On 24 December 2020 the EU and UK reached the Trade and Cooperation Agreement (TCA), which regulates EU-UK relations with the Brexit transition period ending on 31 December of the same year.
The agreement is wide-ranging, and both parties still need to ratify it. Nevertheless, both parties will provisionally apply the deal until 28 February 2021.
While both the EU and UK have welcomed the agreement, as it will avoid the introduction of tariffs and quotas on goods traded between the EU and the UK, there are yet specifics on critical issues to discuss, such as cybersecurity, information-sharing, defense, and foreign policy.
Read on for our analysis on the current state of those critical key issues and learn how they might impact your organization. In the end of the text, you’ll find an infographic summarizing the most important points for you.
Why should you pay attention to the EU-UK Trade Deal?
EU-UK cooperation in critical areas related to cybersecurity, information–sharing, or data protection poses important challenges that the EU and UK will yet need to solve in the coming months or even years after Brexit. Many of the details on how the new arrangements will work are still unclear or need further clarification.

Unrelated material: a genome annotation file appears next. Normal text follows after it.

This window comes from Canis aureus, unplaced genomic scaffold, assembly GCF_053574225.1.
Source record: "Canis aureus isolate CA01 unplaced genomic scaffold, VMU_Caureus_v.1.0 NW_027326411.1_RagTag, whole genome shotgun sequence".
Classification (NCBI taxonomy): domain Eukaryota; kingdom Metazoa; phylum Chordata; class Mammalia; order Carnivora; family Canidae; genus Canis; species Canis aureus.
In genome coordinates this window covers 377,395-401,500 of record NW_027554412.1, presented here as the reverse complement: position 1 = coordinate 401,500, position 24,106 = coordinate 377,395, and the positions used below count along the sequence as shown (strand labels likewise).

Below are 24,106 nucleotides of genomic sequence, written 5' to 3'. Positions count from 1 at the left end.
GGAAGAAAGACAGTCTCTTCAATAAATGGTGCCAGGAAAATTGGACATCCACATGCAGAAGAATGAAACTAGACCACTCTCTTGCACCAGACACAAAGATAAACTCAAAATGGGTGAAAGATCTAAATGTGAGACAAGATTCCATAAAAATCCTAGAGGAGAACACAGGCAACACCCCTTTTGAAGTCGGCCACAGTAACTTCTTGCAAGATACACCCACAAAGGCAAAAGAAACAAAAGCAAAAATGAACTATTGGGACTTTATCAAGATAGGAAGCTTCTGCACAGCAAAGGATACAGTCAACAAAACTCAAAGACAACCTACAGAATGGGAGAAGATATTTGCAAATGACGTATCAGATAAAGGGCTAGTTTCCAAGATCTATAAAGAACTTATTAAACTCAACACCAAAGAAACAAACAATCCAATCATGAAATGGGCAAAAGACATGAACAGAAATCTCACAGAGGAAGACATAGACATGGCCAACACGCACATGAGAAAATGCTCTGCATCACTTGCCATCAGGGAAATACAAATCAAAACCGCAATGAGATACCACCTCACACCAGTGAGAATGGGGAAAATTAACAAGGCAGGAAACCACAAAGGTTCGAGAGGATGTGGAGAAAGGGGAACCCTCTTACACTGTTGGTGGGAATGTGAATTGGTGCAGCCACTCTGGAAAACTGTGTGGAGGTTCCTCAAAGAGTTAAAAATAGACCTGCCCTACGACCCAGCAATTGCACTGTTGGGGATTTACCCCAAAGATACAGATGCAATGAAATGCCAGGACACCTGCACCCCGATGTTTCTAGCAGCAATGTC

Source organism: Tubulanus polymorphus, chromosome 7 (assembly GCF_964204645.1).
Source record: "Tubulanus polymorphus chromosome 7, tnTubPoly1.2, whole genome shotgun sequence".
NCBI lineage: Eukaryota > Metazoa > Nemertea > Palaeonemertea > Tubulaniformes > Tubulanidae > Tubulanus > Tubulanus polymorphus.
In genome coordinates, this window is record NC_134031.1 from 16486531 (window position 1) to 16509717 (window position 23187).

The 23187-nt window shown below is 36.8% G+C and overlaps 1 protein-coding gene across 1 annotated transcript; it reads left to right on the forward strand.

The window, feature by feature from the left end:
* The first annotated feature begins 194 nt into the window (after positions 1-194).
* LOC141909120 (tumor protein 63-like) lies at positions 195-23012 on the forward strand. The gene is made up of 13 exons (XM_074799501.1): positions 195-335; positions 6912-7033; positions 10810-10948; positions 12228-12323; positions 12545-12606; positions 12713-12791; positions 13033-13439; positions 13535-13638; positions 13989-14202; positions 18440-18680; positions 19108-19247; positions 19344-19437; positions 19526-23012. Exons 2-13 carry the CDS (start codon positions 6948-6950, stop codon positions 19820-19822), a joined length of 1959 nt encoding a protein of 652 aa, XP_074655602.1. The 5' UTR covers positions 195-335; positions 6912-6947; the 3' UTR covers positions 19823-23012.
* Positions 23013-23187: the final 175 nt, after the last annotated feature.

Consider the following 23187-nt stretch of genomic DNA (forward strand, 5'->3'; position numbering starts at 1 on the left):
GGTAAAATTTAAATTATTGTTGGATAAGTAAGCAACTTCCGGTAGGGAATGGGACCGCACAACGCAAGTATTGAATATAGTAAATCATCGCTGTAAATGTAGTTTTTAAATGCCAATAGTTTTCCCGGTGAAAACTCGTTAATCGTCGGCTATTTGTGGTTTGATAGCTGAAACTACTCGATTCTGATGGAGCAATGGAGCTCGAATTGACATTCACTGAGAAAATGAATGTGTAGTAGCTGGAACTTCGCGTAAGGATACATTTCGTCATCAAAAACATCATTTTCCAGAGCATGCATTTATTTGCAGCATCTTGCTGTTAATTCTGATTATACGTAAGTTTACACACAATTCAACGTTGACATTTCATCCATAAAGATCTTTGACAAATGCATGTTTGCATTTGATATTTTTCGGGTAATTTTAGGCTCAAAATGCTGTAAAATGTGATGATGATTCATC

Cutting through the confusion
Our QuoIntelligence Analysts provide you with a summary of the Brexit key issues regarding cybersecurity, security and intelligence cooperation, information-sharing, data protection and GDPR below.
The TCA provides a framework for cooperation in the field of cybersecurity, including arrangements to support information–sharing on best practices and cooperative actions at the international level. It also includes provisions on cooperation with EU expert bodies.